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Wacky Creatures – Strange Animals in India

19 January 2016

While one might be prone to believe that there are magical creatures in more exotic corners of our planet, I have to disappoint you – no whalewolves or sharktopuses here! However, there really are some very strange animals in India…


Indian Purple Frog


Ha-ha… sorry, frog, but you look funny! This guy was only discovered in 2003 and was declared an endangered species. Its most obvious characteristic is that it is purple, but the strange thing about this fellow is that although it is very bloated, its nose and mouth are pointed. The Indian Purple Frog lives mostly underground (another strange thing about it,) and it only comes up to the sunlight to mate.



Prince Charming? (Photo by David V. Raju)


Ganges River Dolphin

Also called Susu, this dolphin lives (as its name suggests) in the Ganges River. It is a highly endangered species, since less than 2,000 remain of this freshwater mammal. The strange thing about the Susu is that its tiny eyes are more or less useless; they live in murky waters and they can only sense light intensities and the way sunlight is coming from. Susus also have a very long and thin beak, and their teeth are quite pointy!

The Whale Shark


These babies are huge; although they don’t exclusively live in the Indian Ocean, Whale Sharks often visit the coasts of India, where they enjoy full protection. They are also the largest living fish species, completely harmless and have unique white-ish spots that identify them, similarly to our fingerprints. Whale Sharks can also live for more than 70 years.

Photo by Zac Wolf

Photo by Zac Wolf


Red Panda


Now you’re going to wish you could have a Red Panda as a pet… They are also called red bear-cats, since they grow only to the size of regular cats. They are immensely cute, furry, and their little faces will make you want to grab them, hold them and stroke them until kingdom come. The cool thing about these mini-pandas are their gigantic tails: they can grow to be as long as 46 centimeters  and –get this- they use their fluffy tails to snuggle in and keep warm when temperatures drop! Cuteness overload!!!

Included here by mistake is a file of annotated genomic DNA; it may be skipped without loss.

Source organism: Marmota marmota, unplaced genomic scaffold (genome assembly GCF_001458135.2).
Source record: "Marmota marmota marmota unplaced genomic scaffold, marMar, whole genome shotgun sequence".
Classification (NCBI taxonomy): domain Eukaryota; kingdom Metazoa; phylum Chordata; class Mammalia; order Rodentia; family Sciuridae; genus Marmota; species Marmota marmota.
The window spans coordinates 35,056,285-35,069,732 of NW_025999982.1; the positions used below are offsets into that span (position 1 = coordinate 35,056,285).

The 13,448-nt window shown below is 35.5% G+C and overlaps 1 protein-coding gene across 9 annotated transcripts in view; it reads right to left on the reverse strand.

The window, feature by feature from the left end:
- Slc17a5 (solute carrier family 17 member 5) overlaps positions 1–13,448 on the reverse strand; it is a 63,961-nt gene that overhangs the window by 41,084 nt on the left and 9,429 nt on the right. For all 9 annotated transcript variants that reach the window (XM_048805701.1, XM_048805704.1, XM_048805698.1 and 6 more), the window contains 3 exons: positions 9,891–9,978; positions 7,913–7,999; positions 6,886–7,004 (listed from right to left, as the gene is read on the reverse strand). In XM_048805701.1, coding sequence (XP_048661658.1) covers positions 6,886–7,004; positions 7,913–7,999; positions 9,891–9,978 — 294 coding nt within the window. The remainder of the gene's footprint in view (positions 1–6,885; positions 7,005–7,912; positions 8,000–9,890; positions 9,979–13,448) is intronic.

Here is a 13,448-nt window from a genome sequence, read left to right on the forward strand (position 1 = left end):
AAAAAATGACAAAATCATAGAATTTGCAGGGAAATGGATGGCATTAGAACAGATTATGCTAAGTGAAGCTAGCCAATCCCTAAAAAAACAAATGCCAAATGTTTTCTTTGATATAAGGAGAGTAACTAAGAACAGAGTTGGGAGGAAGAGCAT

Back to the waters we go. The Gharial is a type of crocodile, but it has a very weird, long and narrow snout. They also have a bulb right at the end of their snouts, this indicates that the Gharial is a mature specimen. They are among the largest of the crocodylia family: they can grow to be 7 meters in length and have approximately 110 teeth. Gharials, or gavials, are quite useless on-land; their muscles are not equipped to move them effectively. When they are in water, however, they are incredibly fast and sharp.

Gharial. Photo by Cliff

Gharial. Photo by Cliff



Rusty-Spotted Cat


The smallest cat species in the world. They are about 20 centimeters high, with short, rounded ears. They are a washed-out, brown and grey colour, with darker, reddish marks and streaks on them. They usually live in moist and dry forests, unpopulated houses, eat rats, mice and poultry. While at first, they were thought to be a rare species, there are more and more reports of people seeing them, suggesting that they might be more common than initially believed.

Photo by Davidvraju

Photo by Davidvraju 


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About the Author


Vera graduated from McDaniel College Europe with a degree in Political Sciences and International Relations. She loves to write about anything that interests her and she has a mania for baking - she also has a baking channel. She is an avid organizer, recording everything in her Filofax. An active person, she runs a lot and has to go to the gym on a regular basis, otherwise she would go craaaazyy.